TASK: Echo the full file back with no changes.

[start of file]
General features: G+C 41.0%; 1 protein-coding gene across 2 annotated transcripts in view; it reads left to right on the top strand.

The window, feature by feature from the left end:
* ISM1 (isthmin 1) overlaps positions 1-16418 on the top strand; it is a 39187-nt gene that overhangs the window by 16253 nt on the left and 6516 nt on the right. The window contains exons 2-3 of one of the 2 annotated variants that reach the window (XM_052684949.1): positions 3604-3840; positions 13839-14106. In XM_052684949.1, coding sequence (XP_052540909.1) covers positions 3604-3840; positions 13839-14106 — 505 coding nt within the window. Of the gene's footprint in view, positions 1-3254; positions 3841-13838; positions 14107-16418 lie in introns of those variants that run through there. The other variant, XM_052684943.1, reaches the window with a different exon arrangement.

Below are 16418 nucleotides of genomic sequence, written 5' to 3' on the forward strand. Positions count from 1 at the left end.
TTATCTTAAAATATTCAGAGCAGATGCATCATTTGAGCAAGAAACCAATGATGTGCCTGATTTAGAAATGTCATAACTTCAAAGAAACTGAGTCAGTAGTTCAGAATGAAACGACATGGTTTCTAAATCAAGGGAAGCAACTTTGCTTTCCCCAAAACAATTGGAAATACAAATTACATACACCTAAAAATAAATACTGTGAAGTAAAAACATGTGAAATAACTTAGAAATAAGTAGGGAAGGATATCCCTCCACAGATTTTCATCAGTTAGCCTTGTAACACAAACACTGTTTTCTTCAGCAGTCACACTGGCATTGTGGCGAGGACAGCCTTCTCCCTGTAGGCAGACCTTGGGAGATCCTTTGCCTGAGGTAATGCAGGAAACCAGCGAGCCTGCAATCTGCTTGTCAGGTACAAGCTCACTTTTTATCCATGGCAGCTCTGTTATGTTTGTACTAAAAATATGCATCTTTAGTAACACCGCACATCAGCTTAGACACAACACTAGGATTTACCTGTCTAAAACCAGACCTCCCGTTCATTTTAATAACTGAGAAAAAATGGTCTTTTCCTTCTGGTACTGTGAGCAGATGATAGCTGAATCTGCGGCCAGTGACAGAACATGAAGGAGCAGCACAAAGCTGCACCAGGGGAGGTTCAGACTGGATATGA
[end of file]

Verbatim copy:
General features: G+C 41.0%; 1 protein-coding gene across 2 annotated transcripts in view; it reads left to right on the top strand.

The window, feature by feature from the left end:
* ISM1 (isthmin 1) overlaps positions 1-16418 on the top strand; it is a 39187-nt gene that overhangs the window by 16253 nt on the left and 6516 nt on the right. The window contains exons 2-3 of one of the 2 annotated variants that reach the window (XM_052684949.1): positions 3604-3840; positions 13839-14106. In XM_052684949.1, coding sequence (XP_052540909.1) covers positions 3604-3840; positions 13839-14106 — 505 coding nt within the window. Of the gene's footprint in view, positions 1-3254; positions 3841-13838; positions 14107-16418 lie in introns of those variants that run through there. The other variant, XM_052684943.1, reaches the window with a different exon arrangement.

Below are 16418 nucleotides of genomic sequence, written 5' to 3' on the forward strand. Positions count from 1 at the left end.
TTATCTTAAAATATTCAGAGCAGATGCATCATTTGAGCAAGAAACCAATGATGTGCCTGATTTAGAAATGTCATAACTTCAAAGAAACTGAGTCAGTAGTTCAGAATGAAACGACATGGTTTCTAAATCAAGGGAAGCAACTTTGCTTTCCCCAAAACAATTGGAAATACAAATTACATACACCTAAAAATAAATACTGTGAAGTAAAAACATGTGAAATAACTTAGAAATAAGTAGGGAAGGATATCCCTCCACAGATTTTCATCAGTTAGCCTTGTAACACAAACACTGTTTTCTTCAGCAGTCACACTGGCATTGTGGCGAGGACAGCCTTCTCCCTGTAGGCAGACCTTGGGAGATCCTTTGCCTGAGGTAATGCAGGAAACCAGCGAGCCTGCAATCTGCTTGTCAGGTACAAGCTCACTTTTTATCCATGGCAGCTCTGTTATGTTTGTACTAAAAATATGCATCTTTAGTAACACCGCACATCAGCTTAGACACAACACTAGGATTTACCTGTCTAAAACCAGACCTCCCGTTCATTTTAATAACTGAGAAAAAATGGTCTTTTCCTTCTGGTACTGTGAGCAGATGATAGCTGAATCTGCGGCCAGTGACAGAACATGAAGGAGCAGCACAAAGCTGCACCAGGGGAGGTTCAGACTGGATATGA